A Muslim saying states that “a lot of different flowers make a bouquet.” As RSU5 continues to create its new strategic plan, one focus is to ensure that all learners’ unique needs are met. In reaching this goal, it is critical for the district to model, support, and promote diversity. When we embrace and include all students, the resulting impact is a beautiful bouquet that enriches all of our students’ lives.

Our inclusive classrooms throughout RSU 5 celebrate diversity in every way, whether through race, socioeconomic status, backgrounds, ability, gender, or ideological perspectives. Students learn a lot more in schools today than just the three “Rs” of education: reading, writing, and arithmetic. They also learn how to relate with people from various racial, ethnic, religious, sexual, and intellectual backgrounds. The more diverse environments we create, the more prepared our students are to live in their world.

Promoting diversity is an area where public schools shine as we welcome all children who walk through our doors, regardless of their needs or backgrounds. Public schools recognize how much we have to learn from one another. As the workplace of tomorrow is growing ever more diverse, inclusive classrooms that teach compassion, empathy, and mutual respect will instill the skills needed to prepare our students for success.

If our district truly wants to nurture a sense of community, and is sincere in its mission to prepare students for adulthood in a diverse world, we cannot separate some students from their peers merely because they present differently. The more we sort, whether by ability or other traits, the more we deprive one another of a full and authentic experience.

In RSU 5, many examples exist of how we embrace a diverse school culture.

Our youngest learners at Morse Street School participated last week in the Great Kindness Challenge. The “Mix-It Up Lunch” encourages students to eat lunch with someone different than they normally do. Guidance classes teach empathy through role-playing, by having students “put themselves in someone else’s shoes.”

At Mast Landing School, the Civil Rights Team works on projects that engage the school community in thinking and talking about issues related to diversity, whether it be about race and skin color, national origin and ancestry, religion, disabilities, gender, or sexual orientation. The goal is to make all students feel safe, welcome, and respected for who they are. In all of our schools, students are recognized and celebrated at assemblies for showing acts of empathy or kindness towards one another.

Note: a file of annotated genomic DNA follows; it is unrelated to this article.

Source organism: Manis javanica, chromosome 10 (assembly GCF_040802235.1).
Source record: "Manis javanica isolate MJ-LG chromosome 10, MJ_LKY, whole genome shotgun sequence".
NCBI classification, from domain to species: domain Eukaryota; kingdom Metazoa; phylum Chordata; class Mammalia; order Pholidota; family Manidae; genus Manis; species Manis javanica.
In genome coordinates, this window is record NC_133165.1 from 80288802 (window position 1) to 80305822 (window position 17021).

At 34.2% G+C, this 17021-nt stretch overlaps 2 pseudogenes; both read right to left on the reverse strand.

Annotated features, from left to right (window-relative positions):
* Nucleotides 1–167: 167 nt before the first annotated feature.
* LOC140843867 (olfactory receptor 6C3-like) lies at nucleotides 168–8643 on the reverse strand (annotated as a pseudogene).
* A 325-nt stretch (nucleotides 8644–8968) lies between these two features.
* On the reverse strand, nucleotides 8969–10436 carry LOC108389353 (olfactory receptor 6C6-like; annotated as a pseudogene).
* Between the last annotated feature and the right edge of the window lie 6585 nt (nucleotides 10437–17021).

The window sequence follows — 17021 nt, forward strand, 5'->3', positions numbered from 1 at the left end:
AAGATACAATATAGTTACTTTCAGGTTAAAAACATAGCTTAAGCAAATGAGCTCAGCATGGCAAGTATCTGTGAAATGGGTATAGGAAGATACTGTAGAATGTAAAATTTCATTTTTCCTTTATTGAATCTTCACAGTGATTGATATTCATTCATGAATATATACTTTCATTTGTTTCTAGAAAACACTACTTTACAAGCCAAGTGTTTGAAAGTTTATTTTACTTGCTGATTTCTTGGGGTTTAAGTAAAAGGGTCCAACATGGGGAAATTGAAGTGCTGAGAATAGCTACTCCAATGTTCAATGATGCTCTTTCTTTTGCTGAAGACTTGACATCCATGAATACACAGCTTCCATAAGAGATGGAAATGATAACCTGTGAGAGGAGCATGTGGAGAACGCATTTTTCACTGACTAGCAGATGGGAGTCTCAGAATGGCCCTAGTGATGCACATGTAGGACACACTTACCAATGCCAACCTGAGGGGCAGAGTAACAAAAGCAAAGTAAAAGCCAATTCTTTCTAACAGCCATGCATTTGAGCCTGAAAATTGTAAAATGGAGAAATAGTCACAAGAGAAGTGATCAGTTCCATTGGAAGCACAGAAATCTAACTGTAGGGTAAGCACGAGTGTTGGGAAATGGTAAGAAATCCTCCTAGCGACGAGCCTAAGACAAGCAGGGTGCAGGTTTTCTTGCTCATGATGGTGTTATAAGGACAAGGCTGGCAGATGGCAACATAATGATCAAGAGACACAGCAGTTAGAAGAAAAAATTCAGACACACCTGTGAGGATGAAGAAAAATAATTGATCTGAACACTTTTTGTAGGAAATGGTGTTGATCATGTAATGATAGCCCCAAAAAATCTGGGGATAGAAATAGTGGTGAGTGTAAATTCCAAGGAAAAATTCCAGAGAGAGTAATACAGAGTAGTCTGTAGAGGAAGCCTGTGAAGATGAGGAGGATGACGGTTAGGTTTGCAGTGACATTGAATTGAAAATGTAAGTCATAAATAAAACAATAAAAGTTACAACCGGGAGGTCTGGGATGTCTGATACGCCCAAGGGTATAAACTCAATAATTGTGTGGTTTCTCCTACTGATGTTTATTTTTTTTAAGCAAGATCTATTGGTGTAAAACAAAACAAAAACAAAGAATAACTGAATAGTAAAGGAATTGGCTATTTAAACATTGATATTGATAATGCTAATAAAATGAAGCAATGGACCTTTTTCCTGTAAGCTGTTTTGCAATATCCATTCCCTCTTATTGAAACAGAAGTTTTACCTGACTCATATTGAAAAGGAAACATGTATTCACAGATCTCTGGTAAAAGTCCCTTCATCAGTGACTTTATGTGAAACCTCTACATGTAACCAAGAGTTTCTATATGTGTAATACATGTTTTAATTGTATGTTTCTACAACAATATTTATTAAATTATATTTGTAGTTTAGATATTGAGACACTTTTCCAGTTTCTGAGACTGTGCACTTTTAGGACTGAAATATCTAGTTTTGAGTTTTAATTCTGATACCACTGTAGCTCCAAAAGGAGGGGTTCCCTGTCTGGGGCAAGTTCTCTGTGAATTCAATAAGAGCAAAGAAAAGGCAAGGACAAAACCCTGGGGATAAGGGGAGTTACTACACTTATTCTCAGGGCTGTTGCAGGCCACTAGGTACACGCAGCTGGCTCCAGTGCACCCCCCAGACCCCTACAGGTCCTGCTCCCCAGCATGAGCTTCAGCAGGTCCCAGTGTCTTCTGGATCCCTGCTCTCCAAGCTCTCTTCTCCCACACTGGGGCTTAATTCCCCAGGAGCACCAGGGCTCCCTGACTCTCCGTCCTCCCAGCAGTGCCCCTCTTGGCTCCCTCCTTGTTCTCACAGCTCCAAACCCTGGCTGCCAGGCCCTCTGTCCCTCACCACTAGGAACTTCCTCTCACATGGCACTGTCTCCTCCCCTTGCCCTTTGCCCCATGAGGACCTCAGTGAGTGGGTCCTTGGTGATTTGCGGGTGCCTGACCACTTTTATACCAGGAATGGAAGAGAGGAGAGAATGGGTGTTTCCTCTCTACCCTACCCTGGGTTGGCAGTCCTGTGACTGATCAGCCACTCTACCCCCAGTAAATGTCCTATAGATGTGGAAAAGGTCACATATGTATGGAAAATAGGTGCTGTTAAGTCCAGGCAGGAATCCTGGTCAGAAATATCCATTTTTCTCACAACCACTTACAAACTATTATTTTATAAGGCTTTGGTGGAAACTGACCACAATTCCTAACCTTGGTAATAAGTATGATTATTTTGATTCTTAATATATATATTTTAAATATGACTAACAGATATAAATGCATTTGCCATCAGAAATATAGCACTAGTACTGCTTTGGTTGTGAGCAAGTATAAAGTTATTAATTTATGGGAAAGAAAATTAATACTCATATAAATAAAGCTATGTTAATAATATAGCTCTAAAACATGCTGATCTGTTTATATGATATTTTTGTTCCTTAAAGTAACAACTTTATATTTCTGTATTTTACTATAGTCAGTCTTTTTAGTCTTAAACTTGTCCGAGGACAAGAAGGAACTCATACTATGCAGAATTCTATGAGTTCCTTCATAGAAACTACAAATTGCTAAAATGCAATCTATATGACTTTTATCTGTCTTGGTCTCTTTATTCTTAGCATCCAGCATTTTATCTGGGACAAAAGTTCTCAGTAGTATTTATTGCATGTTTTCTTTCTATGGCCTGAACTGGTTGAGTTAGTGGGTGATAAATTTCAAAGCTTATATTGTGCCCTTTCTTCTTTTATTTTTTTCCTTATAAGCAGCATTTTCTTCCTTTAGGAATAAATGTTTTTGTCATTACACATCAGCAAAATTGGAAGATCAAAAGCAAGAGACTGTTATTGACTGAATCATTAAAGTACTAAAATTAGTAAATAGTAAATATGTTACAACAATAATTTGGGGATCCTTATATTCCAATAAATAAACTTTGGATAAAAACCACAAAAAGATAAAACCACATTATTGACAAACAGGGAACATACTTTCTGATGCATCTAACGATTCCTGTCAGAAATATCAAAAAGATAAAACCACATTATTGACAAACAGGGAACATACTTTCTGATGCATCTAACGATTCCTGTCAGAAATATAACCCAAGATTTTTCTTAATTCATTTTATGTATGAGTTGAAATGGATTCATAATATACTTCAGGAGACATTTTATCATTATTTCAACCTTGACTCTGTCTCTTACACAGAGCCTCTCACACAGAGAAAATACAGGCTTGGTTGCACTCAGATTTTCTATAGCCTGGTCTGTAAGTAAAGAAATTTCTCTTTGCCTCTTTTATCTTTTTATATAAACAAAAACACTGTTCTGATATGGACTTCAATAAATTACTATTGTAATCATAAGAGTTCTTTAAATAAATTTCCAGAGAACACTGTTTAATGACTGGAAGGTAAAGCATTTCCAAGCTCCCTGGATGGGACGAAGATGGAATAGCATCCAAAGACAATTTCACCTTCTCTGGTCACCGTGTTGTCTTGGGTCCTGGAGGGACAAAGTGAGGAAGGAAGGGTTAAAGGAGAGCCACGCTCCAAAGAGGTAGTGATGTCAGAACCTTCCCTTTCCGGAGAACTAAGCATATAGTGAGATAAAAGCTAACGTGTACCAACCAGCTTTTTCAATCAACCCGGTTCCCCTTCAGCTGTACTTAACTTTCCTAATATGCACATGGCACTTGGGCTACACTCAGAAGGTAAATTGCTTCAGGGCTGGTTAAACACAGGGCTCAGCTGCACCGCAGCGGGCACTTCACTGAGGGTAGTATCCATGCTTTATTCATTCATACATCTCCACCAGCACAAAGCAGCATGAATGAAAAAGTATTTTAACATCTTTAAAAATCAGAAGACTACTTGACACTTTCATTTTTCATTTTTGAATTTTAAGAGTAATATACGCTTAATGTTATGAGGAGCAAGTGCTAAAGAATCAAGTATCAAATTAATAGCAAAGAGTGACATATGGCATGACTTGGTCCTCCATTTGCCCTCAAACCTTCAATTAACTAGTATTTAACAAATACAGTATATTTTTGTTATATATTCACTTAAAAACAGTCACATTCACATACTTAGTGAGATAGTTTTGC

At Freeport High School, the Reducing Sexism and Violence Program addresses gender issues. Students participate in a training on how to become active bystanders, learning how to handle difficult conversations that occur in the locker room, in the lunch room, or at social events towards targeted individuals. The trained students present to various groups to raise awareness and acceptance.

Last week at a Unified Basketball game, where students with disabilities play alongside their peers who are non-disabled, a parent commented that going to the game is the best educational event he attends all year. The value of how we can learn from one another is so apparent as the fans cheer for the students as they support one another on the court.

Not everyone agrees with how far inclusion should be fostered within our schools. But what we know for sure is, building more diverse cultures is worth the effort because diversity strengthens us, makes us better, and fortifies us for our ever-changing world.

Becky Foley is superintendent of schools in Regional School Unit 5 (Freeport-Durham-Pownal). She can be reached at [email protected].